She explained that all of the activities are suitable for a basement, playroom or even the garage and that activities range from racquet and ball handling to fitness fun. You don’t even need to have a net! You can get creative with items you likely have on hand at home. Masking tape or painters tape is perfect for marking the perimeter of the “court” on the floor or simply mark a line for where a net would be. You can also use two chairs with tape stretched between them as the net.

This is just the solution I want to have at the ready should we find ourselves indoors but chomping for an activity.

So, the next time you are stuck inside more than you like and you hear “I’m bored,” for the umpteenth time, grab your racquets and foam balls and try these six fun tennis activities at home to break up the monotony and calm the crazy.

Ball balance, tap downs and bump ups are all great activities to practice racquet and ball handling. For ball balance, have your little tennis star try to balance the foam ball on the strings of the racquet while touching the floor with their opposite hand. Tap downs are when you bounce the ball down at waist level and bump ups are when you bounce the ball (carefully) up at eye level without letting the ball hit the ground. Have your child do as many of those as they can. You can even do these activities with your child and see who can do the most in a row or go the longest balancing the ball.

Helpful hint: if this is too hard for them, try a beach ball or balloon for quick success before moving on to the foam ball.

Partner up and practice hand-eye skills. Put some tunes on and partner up with your child or partner your kids up to work on hand-eye coordination. A fan favorite is ball pass where you work together to pass a ball back and forth “catching” it with the racquet. For each catch, keep stepping back a step and see how far apart you can get. Set a record and see who can break it.

Helpful hint: for younger kids, use a bean bag to pass instead.  

Get in a rhythm with “drop, hit, catch” and “toss, hit, catch.” These games are sure to bring a smile to your child’s face and even work their rhythmic pattern skills! Partner up with them and have them gently drop the ball and hit it toward you so that you can catch it – drop, hit, catch, and repeat. Every catch is a point! After six hits, change roles and see who can get the most points. Try toss, hit, catch to work on forehand and backhand skills. Begin about three steps apart from your child and toss the tennis ball to the forehand or backhand side and have them rally the ball back to you to catch it. Toss it six times and switch!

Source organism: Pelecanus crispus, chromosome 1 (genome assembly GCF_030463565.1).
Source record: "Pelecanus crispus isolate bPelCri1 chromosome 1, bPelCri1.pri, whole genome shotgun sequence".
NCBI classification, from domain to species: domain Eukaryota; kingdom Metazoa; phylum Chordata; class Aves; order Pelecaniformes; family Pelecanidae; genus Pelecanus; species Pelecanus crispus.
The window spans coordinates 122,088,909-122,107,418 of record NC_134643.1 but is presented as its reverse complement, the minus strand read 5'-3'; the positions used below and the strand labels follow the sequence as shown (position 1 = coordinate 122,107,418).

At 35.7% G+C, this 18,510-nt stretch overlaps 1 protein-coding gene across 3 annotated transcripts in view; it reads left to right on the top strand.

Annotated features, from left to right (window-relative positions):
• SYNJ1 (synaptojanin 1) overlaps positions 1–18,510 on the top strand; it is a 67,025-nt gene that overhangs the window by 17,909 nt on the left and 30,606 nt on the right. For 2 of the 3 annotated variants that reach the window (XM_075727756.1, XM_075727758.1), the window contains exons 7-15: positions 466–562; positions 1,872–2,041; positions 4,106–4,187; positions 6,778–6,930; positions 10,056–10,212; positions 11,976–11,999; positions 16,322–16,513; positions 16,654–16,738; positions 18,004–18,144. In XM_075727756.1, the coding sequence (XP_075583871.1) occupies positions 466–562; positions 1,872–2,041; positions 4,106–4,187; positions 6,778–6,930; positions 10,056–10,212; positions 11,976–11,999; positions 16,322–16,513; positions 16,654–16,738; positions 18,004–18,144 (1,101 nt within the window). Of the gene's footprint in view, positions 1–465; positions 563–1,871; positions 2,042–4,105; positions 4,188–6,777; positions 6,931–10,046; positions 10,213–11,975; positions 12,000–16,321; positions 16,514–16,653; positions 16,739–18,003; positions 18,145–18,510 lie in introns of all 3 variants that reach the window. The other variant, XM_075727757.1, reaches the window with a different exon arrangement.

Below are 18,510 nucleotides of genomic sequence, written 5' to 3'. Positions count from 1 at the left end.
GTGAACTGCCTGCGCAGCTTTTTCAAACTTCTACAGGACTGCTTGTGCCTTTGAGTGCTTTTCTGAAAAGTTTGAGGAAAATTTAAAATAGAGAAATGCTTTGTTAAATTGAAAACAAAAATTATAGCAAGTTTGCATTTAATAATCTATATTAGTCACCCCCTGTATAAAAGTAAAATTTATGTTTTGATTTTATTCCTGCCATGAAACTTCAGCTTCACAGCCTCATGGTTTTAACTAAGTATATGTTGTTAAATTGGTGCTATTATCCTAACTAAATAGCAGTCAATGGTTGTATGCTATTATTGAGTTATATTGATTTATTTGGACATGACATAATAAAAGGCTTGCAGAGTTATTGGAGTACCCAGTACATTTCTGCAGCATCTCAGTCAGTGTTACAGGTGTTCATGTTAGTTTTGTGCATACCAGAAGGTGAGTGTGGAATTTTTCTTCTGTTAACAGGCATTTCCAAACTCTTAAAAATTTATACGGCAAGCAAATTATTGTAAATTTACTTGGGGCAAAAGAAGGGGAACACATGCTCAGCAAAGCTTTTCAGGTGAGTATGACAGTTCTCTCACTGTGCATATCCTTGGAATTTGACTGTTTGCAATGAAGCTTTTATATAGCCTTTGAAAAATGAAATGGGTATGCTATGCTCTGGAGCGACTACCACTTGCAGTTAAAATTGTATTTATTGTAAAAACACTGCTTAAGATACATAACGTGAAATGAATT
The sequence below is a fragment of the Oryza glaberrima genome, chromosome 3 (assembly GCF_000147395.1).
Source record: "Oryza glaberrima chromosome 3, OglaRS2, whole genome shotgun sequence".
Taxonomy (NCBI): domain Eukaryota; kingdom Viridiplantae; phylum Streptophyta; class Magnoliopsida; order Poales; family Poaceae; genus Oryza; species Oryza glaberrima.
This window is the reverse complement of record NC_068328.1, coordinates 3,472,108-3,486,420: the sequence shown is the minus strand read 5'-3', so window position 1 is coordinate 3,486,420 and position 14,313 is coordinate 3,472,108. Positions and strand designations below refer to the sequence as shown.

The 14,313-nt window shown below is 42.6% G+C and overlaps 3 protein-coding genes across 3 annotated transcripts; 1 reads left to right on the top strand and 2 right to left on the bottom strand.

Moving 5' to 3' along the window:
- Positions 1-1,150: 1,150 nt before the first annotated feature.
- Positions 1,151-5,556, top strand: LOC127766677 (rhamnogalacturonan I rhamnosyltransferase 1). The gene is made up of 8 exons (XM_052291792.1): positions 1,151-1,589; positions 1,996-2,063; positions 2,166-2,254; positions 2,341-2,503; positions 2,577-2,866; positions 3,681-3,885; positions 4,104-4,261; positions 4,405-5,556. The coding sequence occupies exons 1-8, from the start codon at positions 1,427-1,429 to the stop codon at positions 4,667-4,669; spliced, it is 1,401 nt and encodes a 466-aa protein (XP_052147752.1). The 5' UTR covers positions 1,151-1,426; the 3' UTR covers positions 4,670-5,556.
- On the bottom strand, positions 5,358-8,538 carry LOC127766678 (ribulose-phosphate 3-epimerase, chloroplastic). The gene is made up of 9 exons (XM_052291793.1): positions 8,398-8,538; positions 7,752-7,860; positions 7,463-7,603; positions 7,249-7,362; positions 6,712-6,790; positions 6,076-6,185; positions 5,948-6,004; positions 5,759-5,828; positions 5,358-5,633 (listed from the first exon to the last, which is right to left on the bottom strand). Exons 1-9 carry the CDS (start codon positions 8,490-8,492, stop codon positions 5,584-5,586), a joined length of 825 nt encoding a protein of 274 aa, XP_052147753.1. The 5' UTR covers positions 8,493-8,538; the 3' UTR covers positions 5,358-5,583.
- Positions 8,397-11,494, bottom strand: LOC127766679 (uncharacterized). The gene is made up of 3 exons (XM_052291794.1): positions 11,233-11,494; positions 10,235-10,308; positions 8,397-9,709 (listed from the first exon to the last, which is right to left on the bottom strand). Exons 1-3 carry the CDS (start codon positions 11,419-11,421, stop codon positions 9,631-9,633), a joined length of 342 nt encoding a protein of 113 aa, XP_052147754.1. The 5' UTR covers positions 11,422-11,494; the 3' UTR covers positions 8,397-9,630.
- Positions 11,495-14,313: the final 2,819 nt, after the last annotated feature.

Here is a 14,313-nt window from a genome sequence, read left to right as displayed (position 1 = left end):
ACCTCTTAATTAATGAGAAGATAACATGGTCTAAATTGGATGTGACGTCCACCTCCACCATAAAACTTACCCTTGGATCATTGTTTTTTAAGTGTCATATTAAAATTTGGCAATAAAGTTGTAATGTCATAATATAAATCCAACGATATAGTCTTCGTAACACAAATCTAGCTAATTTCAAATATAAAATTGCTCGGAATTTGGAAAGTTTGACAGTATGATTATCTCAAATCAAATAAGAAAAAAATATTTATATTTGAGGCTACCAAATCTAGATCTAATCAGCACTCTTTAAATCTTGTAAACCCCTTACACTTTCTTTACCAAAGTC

Helpful hint: Give your child a target (like your knees or hat on your head) to keep balls from being hit like home runs.

drop-hit-catch2

Rally over the net. Remember those chairs with the tape (or rope, ribbon, or streamers) stretched between them? Set them up as the net and work with your child to rally the ball over to each other. You can make this activity easier by rolling the ball on the ground or make it harder by switching between forehand and backhand off the bounce. See how long you can rally with each other.

Agility, footwork and speed are all valuable skills for tennis that can be worked on at home. If you are playing in a more open space of the house, a few minutes of jump rope is a great way your child can work on footwork moves. See how long each of you can jump without stopping. Hop scotch is also a great game to work on balance and agility by hopping on one foot and then two. But the best game of all IMO is the “Ball Kid Burst.” Put imagination to action and pretend to be a ball kid dashing to grab the tennis balls for superstars like Rafa and Serena during an intense match. Place a racquet on the floor and then place a pile of tennis balls directly across from the racquet, about 10 to 15 feet away. Get your stopwatch ready and race to grab one ball at a time and place them on racquet. Record the time and see how fast you can get all the tennis balls picked up. Take turns to see who is the fastest. Try this one at the end of play time, when all the foam balls are scattered about. This is a GREAT way to make clean up fun.